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Dealing with behavioral and psychological symptoms of dementia: a general overview

Authors Azermai M

Received 1 April 2014

Accepted for publication 23 October 2014

Published 3 July 2015 Volume 2015:8 Pages 181—185

DOI https://doi.org/10.2147/PRBM.S44775

Checked for plagiarism Yes

Review by Single-blind

Peer reviewer comments 4

Editor who approved publication: Professor Igor Elman

Majda Azermai

Heymans Institute of Pharmacology, Ghent University, Ghent, Belgium

Abstract: Dealing with the behavioral and psychological symptoms of dementia (BPSD) is often complex. Given the controversy with regard to antipsychotics for behavioral problems in people with dementia, there has been a renewed emphasis on nonpharmacological interventions, with progress in the design of the relevant studies. Potential nonpharmacological interventions for BPSD are: cognitive training/stimulation, rehabilitative care, activities of daily living, music therapy, massage/touch, physical activity, education/training of professionals, and education and psychosocial support of informal caregivers. Use of antipsychotics in the management of BPSD is controversial due to limited efficacy and the risk of serious adverse effects, but credible alternatives remain scarce. The problem of chronic use of antipsychotics in nursing homes should be tackled. Discontinuation of antipsychotic medication in older individuals with BPSD appears to be feasible. Discontinuation efforts are needed to differentiate between patients for whom antipsychotics have no added value and patients for whom the benefits outweigh the risks.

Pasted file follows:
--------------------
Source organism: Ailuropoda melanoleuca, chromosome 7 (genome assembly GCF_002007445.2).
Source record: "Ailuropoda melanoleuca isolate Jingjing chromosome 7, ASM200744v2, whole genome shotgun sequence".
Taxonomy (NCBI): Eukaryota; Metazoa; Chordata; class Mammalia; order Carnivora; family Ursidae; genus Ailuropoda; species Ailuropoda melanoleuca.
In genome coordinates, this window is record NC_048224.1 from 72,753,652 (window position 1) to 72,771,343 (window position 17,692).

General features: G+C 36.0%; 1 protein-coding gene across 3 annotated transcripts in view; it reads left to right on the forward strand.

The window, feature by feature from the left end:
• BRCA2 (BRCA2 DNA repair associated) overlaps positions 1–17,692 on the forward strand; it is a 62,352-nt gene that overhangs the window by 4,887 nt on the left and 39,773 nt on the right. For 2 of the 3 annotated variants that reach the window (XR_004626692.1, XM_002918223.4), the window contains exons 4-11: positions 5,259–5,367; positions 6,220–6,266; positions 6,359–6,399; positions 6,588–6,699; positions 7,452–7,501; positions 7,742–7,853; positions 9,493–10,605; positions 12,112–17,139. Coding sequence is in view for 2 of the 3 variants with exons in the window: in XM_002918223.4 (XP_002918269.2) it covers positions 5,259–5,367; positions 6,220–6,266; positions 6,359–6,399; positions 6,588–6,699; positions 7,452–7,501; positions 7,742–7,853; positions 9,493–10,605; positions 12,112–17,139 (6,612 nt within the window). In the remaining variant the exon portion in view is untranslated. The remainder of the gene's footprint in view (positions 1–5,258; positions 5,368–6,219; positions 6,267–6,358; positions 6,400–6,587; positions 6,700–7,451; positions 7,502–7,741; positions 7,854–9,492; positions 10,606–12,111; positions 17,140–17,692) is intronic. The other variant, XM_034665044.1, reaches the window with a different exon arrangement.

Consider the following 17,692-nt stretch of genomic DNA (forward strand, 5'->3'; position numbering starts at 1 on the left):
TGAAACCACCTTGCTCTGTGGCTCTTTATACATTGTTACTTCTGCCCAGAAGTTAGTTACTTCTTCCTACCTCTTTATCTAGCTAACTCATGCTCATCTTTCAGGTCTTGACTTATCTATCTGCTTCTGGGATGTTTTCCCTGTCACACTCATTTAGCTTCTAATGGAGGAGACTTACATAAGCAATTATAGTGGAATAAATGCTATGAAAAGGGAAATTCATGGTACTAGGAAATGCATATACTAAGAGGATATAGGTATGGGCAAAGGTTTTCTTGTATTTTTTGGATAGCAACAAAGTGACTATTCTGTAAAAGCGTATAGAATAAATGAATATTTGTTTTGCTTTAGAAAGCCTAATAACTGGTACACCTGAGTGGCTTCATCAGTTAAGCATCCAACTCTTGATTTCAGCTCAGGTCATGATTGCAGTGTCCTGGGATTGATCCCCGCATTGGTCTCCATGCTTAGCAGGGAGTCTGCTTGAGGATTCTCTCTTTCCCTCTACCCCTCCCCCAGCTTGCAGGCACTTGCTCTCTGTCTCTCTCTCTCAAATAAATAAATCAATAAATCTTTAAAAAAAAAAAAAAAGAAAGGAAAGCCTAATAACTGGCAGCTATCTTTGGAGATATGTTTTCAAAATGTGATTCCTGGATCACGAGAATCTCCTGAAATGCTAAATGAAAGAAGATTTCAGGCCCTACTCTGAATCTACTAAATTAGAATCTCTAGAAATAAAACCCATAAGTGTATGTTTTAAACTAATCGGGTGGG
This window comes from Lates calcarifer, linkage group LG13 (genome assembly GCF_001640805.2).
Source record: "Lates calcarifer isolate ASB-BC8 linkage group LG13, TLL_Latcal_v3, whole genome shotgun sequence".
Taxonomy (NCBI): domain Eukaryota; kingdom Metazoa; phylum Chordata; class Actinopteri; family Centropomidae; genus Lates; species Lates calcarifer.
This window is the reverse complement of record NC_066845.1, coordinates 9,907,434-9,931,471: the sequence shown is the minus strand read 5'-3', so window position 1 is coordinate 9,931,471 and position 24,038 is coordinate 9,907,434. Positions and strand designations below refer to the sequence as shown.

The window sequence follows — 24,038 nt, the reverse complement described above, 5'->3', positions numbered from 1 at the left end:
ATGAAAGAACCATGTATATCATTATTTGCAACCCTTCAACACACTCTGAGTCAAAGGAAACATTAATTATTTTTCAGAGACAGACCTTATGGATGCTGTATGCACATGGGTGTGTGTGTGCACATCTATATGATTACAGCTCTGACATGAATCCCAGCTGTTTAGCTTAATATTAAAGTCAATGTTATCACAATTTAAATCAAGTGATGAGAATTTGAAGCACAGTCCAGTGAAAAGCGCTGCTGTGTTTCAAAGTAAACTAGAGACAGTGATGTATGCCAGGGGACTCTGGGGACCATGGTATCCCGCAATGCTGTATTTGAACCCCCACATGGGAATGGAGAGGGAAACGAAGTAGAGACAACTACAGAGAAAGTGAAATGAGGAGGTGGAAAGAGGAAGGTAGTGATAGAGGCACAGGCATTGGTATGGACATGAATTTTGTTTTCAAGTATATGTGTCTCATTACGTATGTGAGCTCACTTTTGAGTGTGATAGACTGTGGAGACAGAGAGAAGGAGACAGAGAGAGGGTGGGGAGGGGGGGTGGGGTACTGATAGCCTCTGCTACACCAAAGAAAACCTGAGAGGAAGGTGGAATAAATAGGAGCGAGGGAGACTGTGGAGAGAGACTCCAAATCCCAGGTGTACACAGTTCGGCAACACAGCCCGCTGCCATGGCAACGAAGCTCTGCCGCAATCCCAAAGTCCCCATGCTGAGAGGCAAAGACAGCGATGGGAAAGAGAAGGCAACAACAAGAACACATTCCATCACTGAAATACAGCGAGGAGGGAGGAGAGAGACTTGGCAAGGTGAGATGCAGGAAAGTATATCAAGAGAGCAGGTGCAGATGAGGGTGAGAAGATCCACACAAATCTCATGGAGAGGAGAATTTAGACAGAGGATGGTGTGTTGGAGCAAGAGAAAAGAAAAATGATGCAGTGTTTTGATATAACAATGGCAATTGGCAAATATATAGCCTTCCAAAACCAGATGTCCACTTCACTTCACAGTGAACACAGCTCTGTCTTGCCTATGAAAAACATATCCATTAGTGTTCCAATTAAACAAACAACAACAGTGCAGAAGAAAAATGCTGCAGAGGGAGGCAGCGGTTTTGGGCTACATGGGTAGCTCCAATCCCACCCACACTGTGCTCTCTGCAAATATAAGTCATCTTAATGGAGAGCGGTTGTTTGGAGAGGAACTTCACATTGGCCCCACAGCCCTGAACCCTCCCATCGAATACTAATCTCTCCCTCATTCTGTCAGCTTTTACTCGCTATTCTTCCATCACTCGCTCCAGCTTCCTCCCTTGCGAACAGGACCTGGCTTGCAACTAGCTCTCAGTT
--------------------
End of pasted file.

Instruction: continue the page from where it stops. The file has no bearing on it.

Keywords: behavioral symptoms, psychological symptoms, dementia, interventions, nonpharmacological intervention

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